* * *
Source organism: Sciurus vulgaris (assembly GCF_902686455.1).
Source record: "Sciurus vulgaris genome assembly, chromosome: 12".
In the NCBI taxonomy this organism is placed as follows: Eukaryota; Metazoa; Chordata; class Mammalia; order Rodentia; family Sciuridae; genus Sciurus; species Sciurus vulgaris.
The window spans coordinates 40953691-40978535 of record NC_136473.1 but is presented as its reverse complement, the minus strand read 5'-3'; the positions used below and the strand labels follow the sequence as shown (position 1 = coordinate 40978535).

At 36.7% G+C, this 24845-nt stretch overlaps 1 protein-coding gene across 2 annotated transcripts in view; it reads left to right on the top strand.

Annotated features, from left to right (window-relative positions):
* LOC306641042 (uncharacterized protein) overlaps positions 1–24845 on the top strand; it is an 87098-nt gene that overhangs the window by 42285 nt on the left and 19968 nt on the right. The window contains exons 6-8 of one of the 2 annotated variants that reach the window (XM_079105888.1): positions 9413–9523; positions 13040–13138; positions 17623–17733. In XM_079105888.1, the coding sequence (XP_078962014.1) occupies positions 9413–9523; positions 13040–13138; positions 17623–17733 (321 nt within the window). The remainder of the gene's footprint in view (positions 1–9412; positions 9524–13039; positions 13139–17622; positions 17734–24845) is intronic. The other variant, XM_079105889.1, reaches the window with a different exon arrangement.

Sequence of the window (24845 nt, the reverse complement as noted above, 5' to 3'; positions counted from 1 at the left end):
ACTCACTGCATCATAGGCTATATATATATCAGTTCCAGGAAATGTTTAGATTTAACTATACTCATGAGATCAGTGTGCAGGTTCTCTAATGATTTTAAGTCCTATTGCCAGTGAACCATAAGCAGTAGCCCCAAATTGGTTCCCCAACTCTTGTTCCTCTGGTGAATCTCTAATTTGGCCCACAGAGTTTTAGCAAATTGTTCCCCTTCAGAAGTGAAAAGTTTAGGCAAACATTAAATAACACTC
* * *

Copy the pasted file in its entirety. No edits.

Source organism: Sciurus vulgaris (assembly GCF_902686455.1).
Source record: "Sciurus vulgaris genome assembly, chromosome: 12".
In the NCBI taxonomy this organism is placed as follows: Eukaryota; Metazoa; Chordata; class Mammalia; order Rodentia; family Sciuridae; genus Sciurus; species Sciurus vulgaris.
The window spans coordinates 40953691-40978535 of record NC_136473.1 but is presented as its reverse complement, the minus strand read 5'-3'; the positions used below and the strand labels follow the sequence as shown (position 1 = coordinate 40978535).

At 36.7% G+C, this 24845-nt stretch overlaps 1 protein-coding gene across 2 annotated transcripts in view; it reads left to right on the top strand.

Annotated features, from left to right (window-relative positions):
* LOC306641042 (uncharacterized protein) overlaps positions 1–24845 on the top strand; it is an 87098-nt gene that overhangs the window by 42285 nt on the left and 19968 nt on the right. The window contains exons 6-8 of one of the 2 annotated variants that reach the window (XM_079105888.1): positions 9413–9523; positions 13040–13138; positions 17623–17733. In XM_079105888.1, the coding sequence (XP_078962014.1) occupies positions 9413–9523; positions 13040–13138; positions 17623–17733 (321 nt within the window). The remainder of the gene's footprint in view (positions 1–9412; positions 9524–13039; positions 13139–17622; positions 17734–24845) is intronic. The other variant, XM_079105889.1, reaches the window with a different exon arrangement.

Sequence of the window (24845 nt, the reverse complement as noted above, 5' to 3'; positions counted from 1 at the left end):
ACTCACTGCATCATAGGCTATATATATATCAGTTCCAGGAAATGTTTAGATTTAACTATACTCATGAGATCAGTGTGCAGGTTCTCTAATGATTTTAAGTCCTATTGCCAGTGAACCATAAGCAGTAGCCCCAAATTGGTTCCCCAACTCTTGTTCCTCTGGTGAATCTCTAATTTGGCCCACAGAGTTTTAGCAAATTGTTCCCCTTCAGAAGTGAAAAGTTTAGGCAAACATTAAATAACACTC